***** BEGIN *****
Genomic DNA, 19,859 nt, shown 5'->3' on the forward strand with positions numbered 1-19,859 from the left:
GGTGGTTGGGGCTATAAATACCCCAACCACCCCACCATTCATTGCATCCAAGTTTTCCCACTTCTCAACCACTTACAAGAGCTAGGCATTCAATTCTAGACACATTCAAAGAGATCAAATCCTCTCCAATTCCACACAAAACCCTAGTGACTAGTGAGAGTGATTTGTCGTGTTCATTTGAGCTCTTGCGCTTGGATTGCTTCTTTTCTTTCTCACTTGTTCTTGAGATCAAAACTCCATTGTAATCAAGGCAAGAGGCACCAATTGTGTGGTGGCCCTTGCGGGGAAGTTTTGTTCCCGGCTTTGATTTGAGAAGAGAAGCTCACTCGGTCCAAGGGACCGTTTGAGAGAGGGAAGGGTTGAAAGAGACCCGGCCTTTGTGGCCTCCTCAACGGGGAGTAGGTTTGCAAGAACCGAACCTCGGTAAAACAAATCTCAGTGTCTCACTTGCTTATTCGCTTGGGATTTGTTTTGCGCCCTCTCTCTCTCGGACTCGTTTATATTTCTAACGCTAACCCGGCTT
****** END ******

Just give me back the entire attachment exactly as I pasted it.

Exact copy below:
Genomic DNA, 19,859 nt, shown 5'->3' on the forward strand with positions numbered 1-19,859 from the left:
GGTGGTTGGGGCTATAAATACCCCAACCACCCCACCATTCATTGCATCCAAGTTTTCCCACTTCTCAACCACTTACAAGAGCTAGGCATTCAATTCTAGACACATTCAAAGAGATCAAATCCTCTCCAATTCCACACAAAACCCTAGTGACTAGTGAGAGTGATTTGTCGTGTTCATTTGAGCTCTTGCGCTTGGATTGCTTCTTTTCTTTCTCACTTGTTCTTGAGATCAAAACTCCATTGTAATCAAGGCAAGAGGCACCAATTGTGTGGTGGCCCTTGCGGGGAAGTTTTGTTCCCGGCTTTGATTTGAGAAGAGAAGCTCACTCGGTCCAAGGGACCGTTTGAGAGAGGGAAGGGTTGAAAGAGACCCGGCCTTTGTGGCCTCCTCAACGGGGAGTAGGTTTGCAAGAACCGAACCTCGGTAAAACAAATCTCAGTGTCTCACTTGCTTATTCGCTTGGGATTTGTTTTGCGCCCTCTCTCTCTCGGACTCGTTTATATTTCTAACGCTAACCCGGCTT